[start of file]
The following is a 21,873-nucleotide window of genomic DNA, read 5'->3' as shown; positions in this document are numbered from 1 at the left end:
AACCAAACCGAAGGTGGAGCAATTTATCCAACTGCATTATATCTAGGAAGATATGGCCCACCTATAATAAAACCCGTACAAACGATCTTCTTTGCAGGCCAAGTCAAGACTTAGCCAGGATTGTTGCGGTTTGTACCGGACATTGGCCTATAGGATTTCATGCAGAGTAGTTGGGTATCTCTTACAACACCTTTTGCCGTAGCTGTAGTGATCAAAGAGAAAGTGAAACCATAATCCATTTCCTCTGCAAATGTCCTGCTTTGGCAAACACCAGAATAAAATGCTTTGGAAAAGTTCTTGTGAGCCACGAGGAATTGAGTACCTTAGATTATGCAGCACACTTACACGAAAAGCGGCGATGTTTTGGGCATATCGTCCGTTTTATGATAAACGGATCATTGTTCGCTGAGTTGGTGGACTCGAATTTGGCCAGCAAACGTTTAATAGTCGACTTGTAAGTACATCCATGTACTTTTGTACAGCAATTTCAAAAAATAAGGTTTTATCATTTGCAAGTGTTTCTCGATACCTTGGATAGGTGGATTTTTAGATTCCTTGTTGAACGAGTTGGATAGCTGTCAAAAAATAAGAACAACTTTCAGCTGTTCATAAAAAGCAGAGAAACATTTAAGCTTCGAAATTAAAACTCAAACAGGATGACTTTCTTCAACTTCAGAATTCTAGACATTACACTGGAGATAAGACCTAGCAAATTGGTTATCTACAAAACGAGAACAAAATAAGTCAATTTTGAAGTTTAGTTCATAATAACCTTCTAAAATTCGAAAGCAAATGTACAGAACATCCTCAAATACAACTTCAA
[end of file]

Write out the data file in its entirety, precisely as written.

The following is a 21,873-nucleotide window of genomic DNA, read 5'->3' as shown; positions in this document are numbered from 1 at the left end:
AACCAAACCGAAGGTGGAGCAATTTATCCAACTGCATTATATCTAGGAAGATATGGCCCACCTATAATAAAACCCGTACAAACGATCTTCTTTGCAGGCCAAGTCAAGACTTAGCCAGGATTGTTGCGGTTTGTACCGGACATTGGCCTATAGGATTTCATGCAGAGTAGTTGGGTATCTCTTACAACACCTTTTGCCGTAGCTGTAGTGATCAAAGAGAAAGTGAAACCATAATCCATTTCCTCTGCAAATGTCCTGCTTTGGCAAACACCAGAATAAAATGCTTTGGAAAAGTTCTTGTGAGCCACGAGGAATTGAGTACCTTAGATTATGCAGCACACTTACACGAAAAGCGGCGATGTTTTGGGCATATCGTCCGTTTTATGATAAACGGATCATTGTTCGCTGAGTTGGTGGACTCGAATTTGGCCAGCAAACGTTTAATAGTCGACTTGTAAGTACATCCATGTACTTTTGTACAGCAATTTCAAAAAATAAGGTTTTATCATTTGCAAGTGTTTCTCGATACCTTGGATAGGTGGATTTTTAGATTCCTTGTTGAACGAGTTGGATAGCTGTCAAAAAATAAGAACAACTTTCAGCTGTTCATAAAAAGCAGAGAAACATTTAAGCTTCGAAATTAAAACTCAAACAGGATGACTTTCTTCAACTTCAGAATTCTAGACATTACACTGGAGATAAGACCTAGCAAATTGGTTATCTACAAAACGAGAACAAAATAAGTCAATTTTGAAGTTTAGTTCATAATAACCTTCTAAAATTCGAAAGCAAATGTACAGAACATCCTCAAATACAACTTCAA